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Q&A: Arts Center…and then some, part 2

A follow-up response on Facebook to this original post prompted me to explain a little further on the funding for an Arts Center.  I am sharing here, so more people have the opportunity to have the information:

I do want to address an issue about funding that is brought up by this response: Again, the financial analysis has yet to be completed. Which means we don’t know how much any of it might cost—or where the funding might come from. Part of the financial analysis involves identifying possible funding sources. To be clear, I don’t think a single member of our Council has any intention of diverting needed funds from Public Works, PD, FD, or Parks & Recreation to pay for an Arts Center. That is to say, we aren’t going to NOT hire a needed officer in order to fund the Arts Center. That doesn’t make sense and isn’t very responsible.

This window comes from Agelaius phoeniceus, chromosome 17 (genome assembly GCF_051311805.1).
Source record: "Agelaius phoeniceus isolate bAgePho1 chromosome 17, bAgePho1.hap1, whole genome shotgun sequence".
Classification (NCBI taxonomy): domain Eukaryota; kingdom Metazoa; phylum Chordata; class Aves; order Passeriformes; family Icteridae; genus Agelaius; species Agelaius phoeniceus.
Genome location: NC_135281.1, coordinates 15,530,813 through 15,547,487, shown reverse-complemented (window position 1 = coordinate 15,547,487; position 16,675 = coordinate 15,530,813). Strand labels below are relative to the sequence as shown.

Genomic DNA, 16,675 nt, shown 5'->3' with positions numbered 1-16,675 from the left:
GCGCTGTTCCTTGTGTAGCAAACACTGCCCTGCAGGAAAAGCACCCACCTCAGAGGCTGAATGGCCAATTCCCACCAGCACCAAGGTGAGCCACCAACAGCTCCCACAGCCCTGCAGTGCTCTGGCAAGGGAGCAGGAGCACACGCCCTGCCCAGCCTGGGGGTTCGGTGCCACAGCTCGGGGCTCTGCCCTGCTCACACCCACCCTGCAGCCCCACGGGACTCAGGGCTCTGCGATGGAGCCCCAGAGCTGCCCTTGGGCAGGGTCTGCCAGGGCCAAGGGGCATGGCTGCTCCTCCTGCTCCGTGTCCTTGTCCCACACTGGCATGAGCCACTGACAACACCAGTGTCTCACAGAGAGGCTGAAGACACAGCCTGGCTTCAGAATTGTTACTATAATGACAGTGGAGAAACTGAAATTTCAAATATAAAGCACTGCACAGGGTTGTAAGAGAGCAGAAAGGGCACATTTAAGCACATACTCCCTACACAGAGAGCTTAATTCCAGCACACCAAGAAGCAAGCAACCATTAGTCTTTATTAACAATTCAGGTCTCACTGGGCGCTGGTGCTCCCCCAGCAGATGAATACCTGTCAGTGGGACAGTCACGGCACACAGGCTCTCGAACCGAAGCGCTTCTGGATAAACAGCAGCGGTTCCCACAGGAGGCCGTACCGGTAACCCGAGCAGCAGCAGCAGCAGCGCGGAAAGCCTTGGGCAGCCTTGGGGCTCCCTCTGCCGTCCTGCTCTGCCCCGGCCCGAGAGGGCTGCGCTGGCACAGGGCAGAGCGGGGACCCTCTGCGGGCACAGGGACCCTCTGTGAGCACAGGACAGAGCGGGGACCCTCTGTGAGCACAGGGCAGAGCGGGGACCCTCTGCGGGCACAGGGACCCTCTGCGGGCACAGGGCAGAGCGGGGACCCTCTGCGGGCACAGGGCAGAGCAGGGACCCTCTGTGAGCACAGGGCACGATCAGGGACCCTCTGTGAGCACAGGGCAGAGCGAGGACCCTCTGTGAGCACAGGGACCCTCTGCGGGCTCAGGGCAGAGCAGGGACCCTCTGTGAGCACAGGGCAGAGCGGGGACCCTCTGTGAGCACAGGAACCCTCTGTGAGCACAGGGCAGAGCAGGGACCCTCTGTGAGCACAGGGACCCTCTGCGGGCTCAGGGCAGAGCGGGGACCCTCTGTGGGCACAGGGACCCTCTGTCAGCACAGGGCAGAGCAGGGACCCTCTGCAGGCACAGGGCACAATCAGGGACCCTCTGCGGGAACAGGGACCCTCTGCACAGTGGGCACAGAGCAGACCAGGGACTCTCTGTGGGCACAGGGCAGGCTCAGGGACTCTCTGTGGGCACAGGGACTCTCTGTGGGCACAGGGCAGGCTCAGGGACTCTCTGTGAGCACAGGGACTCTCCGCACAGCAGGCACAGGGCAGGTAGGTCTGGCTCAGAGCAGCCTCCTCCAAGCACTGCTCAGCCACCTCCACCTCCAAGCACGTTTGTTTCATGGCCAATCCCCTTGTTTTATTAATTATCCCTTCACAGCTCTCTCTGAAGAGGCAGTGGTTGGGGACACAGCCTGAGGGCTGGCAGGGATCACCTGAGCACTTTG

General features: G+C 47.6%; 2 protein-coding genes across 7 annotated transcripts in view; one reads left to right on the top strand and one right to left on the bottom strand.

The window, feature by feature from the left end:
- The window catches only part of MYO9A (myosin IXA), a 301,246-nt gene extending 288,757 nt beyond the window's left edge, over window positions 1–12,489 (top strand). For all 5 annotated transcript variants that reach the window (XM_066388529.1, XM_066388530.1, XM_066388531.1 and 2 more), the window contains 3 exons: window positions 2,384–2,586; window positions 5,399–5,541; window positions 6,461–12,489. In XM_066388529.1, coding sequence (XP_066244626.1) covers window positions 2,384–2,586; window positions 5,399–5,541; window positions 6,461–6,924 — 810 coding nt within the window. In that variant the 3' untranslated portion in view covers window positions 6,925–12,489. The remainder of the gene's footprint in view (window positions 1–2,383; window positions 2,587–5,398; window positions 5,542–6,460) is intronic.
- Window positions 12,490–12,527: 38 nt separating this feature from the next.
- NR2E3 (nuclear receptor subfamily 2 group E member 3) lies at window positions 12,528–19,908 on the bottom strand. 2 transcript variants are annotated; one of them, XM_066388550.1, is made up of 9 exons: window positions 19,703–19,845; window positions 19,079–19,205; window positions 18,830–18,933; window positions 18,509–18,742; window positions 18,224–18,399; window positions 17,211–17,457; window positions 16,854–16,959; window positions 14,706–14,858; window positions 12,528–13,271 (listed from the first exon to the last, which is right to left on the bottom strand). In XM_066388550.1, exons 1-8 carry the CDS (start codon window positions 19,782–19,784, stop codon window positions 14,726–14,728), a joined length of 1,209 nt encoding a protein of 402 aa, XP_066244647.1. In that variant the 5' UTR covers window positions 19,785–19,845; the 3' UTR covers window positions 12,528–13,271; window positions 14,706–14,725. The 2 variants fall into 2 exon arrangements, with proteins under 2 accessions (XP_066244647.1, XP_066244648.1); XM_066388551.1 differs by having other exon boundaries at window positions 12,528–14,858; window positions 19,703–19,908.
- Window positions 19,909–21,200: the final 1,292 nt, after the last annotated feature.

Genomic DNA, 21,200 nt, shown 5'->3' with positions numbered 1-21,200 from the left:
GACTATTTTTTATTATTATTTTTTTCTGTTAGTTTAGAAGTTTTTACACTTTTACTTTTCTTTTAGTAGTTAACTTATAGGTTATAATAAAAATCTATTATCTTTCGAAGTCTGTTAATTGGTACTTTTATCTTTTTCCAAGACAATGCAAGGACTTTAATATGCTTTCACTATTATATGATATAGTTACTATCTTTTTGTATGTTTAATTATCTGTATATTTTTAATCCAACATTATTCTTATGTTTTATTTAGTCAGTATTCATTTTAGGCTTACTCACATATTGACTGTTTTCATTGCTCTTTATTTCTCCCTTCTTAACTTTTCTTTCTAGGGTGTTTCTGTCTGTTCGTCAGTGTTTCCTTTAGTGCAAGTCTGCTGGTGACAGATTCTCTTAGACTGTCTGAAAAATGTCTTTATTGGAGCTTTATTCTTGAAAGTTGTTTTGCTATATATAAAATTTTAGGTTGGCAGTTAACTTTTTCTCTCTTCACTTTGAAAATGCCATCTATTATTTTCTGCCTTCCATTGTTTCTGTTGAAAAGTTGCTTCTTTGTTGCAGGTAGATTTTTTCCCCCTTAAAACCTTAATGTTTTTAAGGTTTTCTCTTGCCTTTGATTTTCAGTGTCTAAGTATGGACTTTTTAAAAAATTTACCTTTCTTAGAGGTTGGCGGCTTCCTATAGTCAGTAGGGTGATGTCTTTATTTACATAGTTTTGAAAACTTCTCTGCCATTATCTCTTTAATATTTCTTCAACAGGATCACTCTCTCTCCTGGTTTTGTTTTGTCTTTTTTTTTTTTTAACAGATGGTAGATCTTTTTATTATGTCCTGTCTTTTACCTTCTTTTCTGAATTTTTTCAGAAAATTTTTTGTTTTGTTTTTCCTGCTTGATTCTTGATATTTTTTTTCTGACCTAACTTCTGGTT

Further, what if it turns out that the Arts Center can be accomplished with little to no funding from the City? What if the study shows the Arts Center will fund itself, be self-sustaining? What if, even, the study discovers a return on investment of $2 for every $1? The thing is we don’t know. Because the study has not been completed. You’ve said here “Do your free study, and in a couple years IF everything else is taken care then do your Arts Center if you must.” It is entirely possible the study team comes to us and says, “Yes, it’s feasible, but we need $5 million to make it happen right now.” And in that case, I don’t think anyone on this Council is prepared to budget $5 million to start an Arts Center next year. Again, that just doesn’t make sense (as you’ve noted, we have a number of critical needs to fund). But what probably makes sense is developing a long-term plan as suggested by your comment. And including multiple funding sources to accomplish that plan. There is funding available for arts (grants, for example) that cannot be used for personnel or for vehicles. Using such funding does no harm to other projects in the city that need dollars from our general fund. It’s easy for people to say, “Well, you can’t possibly get the money for that from outside sources.” But people said that about the $10,000 for the fire safety house, too, and once we had a plan, we did that—completely from donations and sponsorships from individuals and businesses in the community. This happened because it was something that was important to people in our community. Another good example would be the Sensory Playground project by Leadership Simpsonville. They’ll build that playground with nothing more from the City than our blessing. All the funding is coming from outside sources–around $20,000. The same thing could be possible for an Arts Center. After all, as I explained in my earlier response, this is what people in the community said they wanted.